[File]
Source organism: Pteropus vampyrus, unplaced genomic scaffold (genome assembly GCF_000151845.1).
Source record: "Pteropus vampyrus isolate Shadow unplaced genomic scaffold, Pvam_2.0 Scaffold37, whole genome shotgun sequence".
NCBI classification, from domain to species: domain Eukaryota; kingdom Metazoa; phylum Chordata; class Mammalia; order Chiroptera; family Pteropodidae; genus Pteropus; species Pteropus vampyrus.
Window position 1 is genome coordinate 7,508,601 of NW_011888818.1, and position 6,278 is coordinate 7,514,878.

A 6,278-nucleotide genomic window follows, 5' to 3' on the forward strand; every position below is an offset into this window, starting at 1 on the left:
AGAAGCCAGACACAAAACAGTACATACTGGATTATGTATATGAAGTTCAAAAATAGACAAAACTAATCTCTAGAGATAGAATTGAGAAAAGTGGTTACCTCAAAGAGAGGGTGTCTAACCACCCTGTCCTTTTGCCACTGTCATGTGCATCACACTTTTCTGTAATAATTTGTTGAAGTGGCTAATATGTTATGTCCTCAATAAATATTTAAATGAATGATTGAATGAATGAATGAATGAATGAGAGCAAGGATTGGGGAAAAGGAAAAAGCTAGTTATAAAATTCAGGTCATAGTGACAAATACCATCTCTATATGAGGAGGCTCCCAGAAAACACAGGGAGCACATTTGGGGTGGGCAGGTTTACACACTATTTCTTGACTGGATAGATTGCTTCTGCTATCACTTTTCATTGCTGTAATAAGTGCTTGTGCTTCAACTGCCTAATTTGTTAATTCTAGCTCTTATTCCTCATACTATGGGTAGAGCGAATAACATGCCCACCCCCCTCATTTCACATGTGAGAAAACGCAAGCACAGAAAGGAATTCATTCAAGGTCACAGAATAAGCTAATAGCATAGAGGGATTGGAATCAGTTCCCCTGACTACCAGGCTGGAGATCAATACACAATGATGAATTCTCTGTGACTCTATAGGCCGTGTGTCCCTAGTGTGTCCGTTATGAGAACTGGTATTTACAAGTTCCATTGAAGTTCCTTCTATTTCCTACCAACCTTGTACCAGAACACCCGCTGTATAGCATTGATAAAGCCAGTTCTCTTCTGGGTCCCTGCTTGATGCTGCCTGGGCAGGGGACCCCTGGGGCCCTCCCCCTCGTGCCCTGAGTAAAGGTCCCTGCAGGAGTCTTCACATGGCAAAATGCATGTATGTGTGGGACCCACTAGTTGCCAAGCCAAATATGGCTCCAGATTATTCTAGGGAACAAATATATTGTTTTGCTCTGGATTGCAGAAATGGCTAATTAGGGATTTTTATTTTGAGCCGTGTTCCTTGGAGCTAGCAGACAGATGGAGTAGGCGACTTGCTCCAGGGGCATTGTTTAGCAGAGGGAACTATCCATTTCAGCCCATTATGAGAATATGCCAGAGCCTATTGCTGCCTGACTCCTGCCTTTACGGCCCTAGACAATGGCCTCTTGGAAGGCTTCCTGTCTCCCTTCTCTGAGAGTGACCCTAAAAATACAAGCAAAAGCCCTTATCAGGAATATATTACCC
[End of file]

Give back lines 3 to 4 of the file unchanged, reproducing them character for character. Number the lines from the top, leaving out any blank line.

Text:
NCBI classification, from domain to species: domain Eukaryota; kingdom Metazoa; phylum Chordata; class Mammalia; order Chiroptera; family Pteropodidae; genus Pteropus; species Pteropus vampyrus.
Window position 1 is genome coordinate 7,508,601 of NW_011888818.1, and position 6,278 is coordinate 7,514,878.